lor Ellesmere, 283. His Letter to the King, 284, Bacon, Solicitor General, 285.

His Speech in favour of the Union with Scotland, 285. Trial of Lord Sanquhar

for Murder, 285. “Cogitata et Visa,” 286. Bacon's Letter to the King, asking

Promotion, 286. Another Letter to the King respecting Office of Attorney Gen.

eral, 287. Intrigue for removing Sir E. Coke from being Chief Justice of the

Common Pleas to be Chief Justice of the King's Bench, 288. Bacon Attorney

General, 289. Dialogue between Mr. Attorney and Chief Justice Coke, 289. In-

fluence of Bacon in the Administration of the Government, 289. Question

whether he could be re-elected to the House of Commons, being Attorney Gen.

eral 290. Speech as Attorney General for a Supply, 290. Raising of “Benevo-

lences,” 291. Bacon defends “Benevolences,” 291 Bacon's atrocious Conduct

in the Prosecution of Peacham for Treason, 292. Tampers with the Judges, 292.

Puts Peacham to the Torture, 292. , Letter to the King about the torturing of

Peacham, 292. Bacon announces his Resolution to the King to go to the 'lower

to see the Torture inflicted on Peacham, 293. His Report of the torturing, 293.

Peacham brought to Trial and convicted, 293. Public sndignation, 293. Death

of Peacham, 293. Improper Attempts to palliate Bacon's Misconduct, 294.

Bacon cultivates George Williers, James's new Favourite, 294. His excellent

advice to Williers, 294, Illness of Lord Ellesmere, 295. Bacon's Letter to King

soliciting Chancellor's Place, 295. Second Letter to King, pressing for the Ap.

pointment, 295. Profits of Offices he would give up, 296. Retainer of Serjeant

Yaxley in the Reign of Henry VII., 296, Arguments against making Sir E.

Coke Chancellor, 297. Bacon's own Fitness, 297. Preparations for Transfer of

Great Seal, 298. Lord Chancellor recovers, 298. Bacon's pretended Joy, 298.

Bacon solicits to be made Privy Councillor, 298. He is offered a Promise of

Great Seal, or to be made Privy Councillor, 299. He prefers being a Privy Coun-

cillor, 299. Sworn a Privy Councillor, 299. Gives up private Practice at the

Bar, 299. His Proposal for “the Amendment of the Law,” 300. His wise Views

of Law Reform, 300. Murder of Sir Thomas Overbury, 300. Bacon’s Part in

WOL. II. 2

contriNUATION OF THE LIFE OF LORD BACON FROM HIS APPOINTMENT AS
CHANCELLOR TILL HIS FAI, L.

Great Scal delivered to BACON as Lord Keeper, 305. His Delight, 306. His Letter
of Thanks to Buckingham, 306. King's Visit to Scotland, 307. Bacon's instal-
lation as Lord Keeper, 308. His inaugural Address, 308. His Account of the
Ceremony, 309, King’s Approbation of his Address, 310. The Lord Keeper's
great Despatch in the Court of Chancery, 310. His Letter announcing that there
were no Arrears in the Court, 311. He gives Dinners to the Judges and the Bar,
3.11. Tampers with the Judges about High Commission Court, 312. Bacon in-
discreetly opposes Marriage between Buckingham’s Brother and Sir E. Coke's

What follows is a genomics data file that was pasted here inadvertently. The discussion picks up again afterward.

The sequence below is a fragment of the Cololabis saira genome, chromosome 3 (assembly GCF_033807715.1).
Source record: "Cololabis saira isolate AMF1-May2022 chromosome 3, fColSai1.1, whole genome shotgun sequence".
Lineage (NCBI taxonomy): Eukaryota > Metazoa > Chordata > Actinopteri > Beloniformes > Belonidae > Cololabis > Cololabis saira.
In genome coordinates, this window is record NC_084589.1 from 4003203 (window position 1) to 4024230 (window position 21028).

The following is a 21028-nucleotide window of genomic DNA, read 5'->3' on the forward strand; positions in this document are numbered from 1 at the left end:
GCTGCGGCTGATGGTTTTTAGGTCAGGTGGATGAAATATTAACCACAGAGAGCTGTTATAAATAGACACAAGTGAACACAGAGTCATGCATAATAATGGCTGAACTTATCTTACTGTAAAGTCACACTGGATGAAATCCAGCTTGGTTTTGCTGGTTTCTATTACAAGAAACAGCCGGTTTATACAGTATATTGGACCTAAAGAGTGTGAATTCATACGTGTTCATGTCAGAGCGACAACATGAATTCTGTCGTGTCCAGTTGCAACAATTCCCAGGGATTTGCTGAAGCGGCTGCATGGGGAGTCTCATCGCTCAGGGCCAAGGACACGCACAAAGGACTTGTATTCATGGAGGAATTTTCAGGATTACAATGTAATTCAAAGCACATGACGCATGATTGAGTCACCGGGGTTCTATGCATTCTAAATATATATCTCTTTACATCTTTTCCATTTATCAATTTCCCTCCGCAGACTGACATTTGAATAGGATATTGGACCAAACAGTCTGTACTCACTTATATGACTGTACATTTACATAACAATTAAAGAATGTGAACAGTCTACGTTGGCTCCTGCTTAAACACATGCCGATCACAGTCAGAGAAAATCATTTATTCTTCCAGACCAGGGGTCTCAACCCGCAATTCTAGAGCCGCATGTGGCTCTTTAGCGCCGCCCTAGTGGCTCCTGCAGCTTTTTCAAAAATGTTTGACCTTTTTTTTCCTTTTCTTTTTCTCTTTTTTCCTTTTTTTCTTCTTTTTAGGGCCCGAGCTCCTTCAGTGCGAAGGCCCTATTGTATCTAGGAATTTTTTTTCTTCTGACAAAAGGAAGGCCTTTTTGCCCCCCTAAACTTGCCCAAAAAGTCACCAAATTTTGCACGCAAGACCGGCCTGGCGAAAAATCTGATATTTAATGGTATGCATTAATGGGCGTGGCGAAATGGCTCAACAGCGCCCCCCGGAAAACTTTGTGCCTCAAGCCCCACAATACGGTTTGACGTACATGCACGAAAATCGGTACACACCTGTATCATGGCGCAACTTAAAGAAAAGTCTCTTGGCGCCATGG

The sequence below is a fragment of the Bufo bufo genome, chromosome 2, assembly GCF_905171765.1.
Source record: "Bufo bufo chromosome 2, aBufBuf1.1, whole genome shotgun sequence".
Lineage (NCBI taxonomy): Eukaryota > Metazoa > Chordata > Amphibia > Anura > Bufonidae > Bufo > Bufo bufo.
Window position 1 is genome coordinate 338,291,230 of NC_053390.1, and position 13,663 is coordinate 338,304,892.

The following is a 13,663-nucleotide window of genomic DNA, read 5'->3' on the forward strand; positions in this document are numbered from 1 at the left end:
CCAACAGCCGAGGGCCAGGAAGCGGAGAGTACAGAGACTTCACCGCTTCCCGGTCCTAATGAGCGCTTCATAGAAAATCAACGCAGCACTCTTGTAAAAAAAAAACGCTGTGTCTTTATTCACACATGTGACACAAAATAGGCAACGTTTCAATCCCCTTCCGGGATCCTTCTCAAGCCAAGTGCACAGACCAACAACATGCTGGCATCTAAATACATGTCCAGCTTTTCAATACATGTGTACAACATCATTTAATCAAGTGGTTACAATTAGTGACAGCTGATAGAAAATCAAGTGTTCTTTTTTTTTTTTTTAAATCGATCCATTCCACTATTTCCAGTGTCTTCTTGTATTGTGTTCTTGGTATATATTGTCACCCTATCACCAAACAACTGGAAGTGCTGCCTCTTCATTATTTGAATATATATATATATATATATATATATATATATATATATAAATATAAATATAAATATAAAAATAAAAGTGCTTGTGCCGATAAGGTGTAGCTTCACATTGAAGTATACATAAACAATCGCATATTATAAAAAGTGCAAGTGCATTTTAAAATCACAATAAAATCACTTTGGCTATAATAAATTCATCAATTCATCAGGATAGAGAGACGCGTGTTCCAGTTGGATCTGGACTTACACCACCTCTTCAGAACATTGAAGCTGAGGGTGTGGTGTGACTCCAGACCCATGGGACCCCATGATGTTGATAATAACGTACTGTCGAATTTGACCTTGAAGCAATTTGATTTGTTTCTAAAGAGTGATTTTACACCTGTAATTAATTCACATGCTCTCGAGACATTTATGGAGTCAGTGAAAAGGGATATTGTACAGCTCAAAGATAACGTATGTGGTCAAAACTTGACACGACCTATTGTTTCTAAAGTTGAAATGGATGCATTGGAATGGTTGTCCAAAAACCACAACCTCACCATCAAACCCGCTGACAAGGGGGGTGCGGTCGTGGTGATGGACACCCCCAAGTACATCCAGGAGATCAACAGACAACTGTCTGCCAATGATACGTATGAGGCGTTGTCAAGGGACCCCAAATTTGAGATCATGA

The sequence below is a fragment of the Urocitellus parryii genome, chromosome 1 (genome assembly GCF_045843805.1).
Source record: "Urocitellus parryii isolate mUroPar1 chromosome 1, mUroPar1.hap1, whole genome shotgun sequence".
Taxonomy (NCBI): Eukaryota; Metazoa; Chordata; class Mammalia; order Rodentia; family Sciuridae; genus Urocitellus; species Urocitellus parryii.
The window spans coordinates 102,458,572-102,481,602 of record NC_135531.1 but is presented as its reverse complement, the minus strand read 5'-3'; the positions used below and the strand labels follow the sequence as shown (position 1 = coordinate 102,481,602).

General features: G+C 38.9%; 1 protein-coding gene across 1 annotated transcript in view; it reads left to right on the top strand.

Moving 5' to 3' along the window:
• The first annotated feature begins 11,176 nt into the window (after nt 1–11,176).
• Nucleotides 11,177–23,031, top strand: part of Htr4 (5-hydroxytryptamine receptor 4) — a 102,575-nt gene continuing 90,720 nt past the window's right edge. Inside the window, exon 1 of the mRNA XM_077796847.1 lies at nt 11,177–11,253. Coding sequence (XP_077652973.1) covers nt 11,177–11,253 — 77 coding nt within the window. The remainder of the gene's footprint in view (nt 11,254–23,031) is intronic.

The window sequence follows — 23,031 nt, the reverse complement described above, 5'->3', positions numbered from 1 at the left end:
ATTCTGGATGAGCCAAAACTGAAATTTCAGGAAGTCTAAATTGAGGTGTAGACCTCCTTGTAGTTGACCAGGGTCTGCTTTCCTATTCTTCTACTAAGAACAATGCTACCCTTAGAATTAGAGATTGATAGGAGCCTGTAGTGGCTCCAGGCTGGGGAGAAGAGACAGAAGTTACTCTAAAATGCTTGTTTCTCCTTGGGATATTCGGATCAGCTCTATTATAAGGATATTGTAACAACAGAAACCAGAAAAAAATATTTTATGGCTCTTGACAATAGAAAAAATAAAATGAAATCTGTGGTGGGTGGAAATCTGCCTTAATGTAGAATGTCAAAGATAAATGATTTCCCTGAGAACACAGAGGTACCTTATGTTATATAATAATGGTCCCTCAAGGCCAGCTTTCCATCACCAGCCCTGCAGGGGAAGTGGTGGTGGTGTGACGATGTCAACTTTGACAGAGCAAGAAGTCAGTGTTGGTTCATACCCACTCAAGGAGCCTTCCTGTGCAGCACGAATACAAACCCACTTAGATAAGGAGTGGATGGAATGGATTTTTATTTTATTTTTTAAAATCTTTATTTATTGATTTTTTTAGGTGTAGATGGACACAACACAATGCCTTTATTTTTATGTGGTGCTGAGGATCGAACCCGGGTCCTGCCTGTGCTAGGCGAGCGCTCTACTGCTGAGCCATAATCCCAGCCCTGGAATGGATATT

aughter, 312. His Letter to Buckingham dissuading the Match, 313. His Let-

ter to King on same Subject, 313. He directs Prosecution against Sir E. Coke

for rescuing his Daughter, 313 Rage of the King and Buckingham, 313. Bacon's

Alarm and Contrition, 314. King’s vituperative Letter to Bacon, 314. Bacon's

abject Apology to the King, 315. His Servility to Buckingham, 315 He is

pardoned, 315. He defends Monopolies, 315. Buckingham's Interference in

Suits in Chancery, 316. Bacon made Lord Chancellor, and a Peer, 315. Bacon's

Danger from a Maniac Peer, 317. Execution of Sir Walter Raleigh, 318. Cen-

sure on Bacon for his Concurrence in the Death of Raleigh, 318. Prosecution

for Exportation of Bullion, 319. Prosecution of Earl of Suffolk for trafficking

with public Money, 319. Prosecution for Libel on the Chancellor, 319. Prosecu-

tion of Yelverton, the Attorney General, for improperly granting a Charter, 320,

Publication of Novum OR GANUM, 320. Bacon's Letter presenting this Work

to the King, 321. The Ring's Answer, 321. Presentation Copy to Sir E. Coke,

322. Bacon at the Height of his Prosperity, 322. His Mode of Living, 322.

Made Viscount St. Alban's, 323. His sudden Fall, 223. He advises the Calling

of a Parliament, 323. Parliament meets, 323. His Address to the King, 323.

Proceedings in Parliament, 324. Sir E. Coke, Leader of Opposition, 324. Com-

mittee to inquire into Monopolies, 324. Scene in the House of Lords when Sir

E. Coke demanded a Conference, 324, Committee to inquire into Abuses in

Courts of Justice, 325. Williams, Dean of Westminster, afterwards Lord Keeper,

becomes Adviser of the Court, 325. Measures recommended by him, 825. Con-

serence between the two Houses, 326. Bacon irregularly defends himself, 326.

He is censured, 326. Charge of Corruption against the Chancellor, 326. He at

first treats the Charge with scorn, 327. His last Appearance in the House of

Tords, 327. His dread of a Message from the Commons to impeach him, 327.

He suddenly adjourns the House, and takes to his Bed, 327. The Chief Justice

of the Ring’s Bench appointed Speaker of the House of Lords, 327, Commons

demand a Conference on Charges against the Chancellor, 328. Bacon’s Letter to

the Peers, 328. Answer of the Peers, 329. King’s Message to the Commons,

329. Fresh Charges of Bribery against the Chancellor, 329. Bacon’s Behavi-

our under the Accusation, 330. His Letter to the King, 330. His private inter-

view with the Ring, 331. King wishes to dissolve Parliament, 331. Is dissuaded

by Williams, 331. Impeachment proceeds, 332. Bacon’s Confession, 332. Con-

fession voted insufficient, 333. Articles of Impeachment, 834. Full Confession,

324, Deputation of Peers to Bacon to verify the Confession, 334. The Great

Seal is taken from him, 335. He is summoned to hear Judgment, 335, Last at-

tempt to move the King in his favour, 335. Sentence is pronounced, 335. Justice

of the Sentence, 336. Bacon’s modern Defenders, 336. Reason for his plead-

ing Guilty, 336. Whether Bacon subject to Imputation of Moral Guilt 2 336.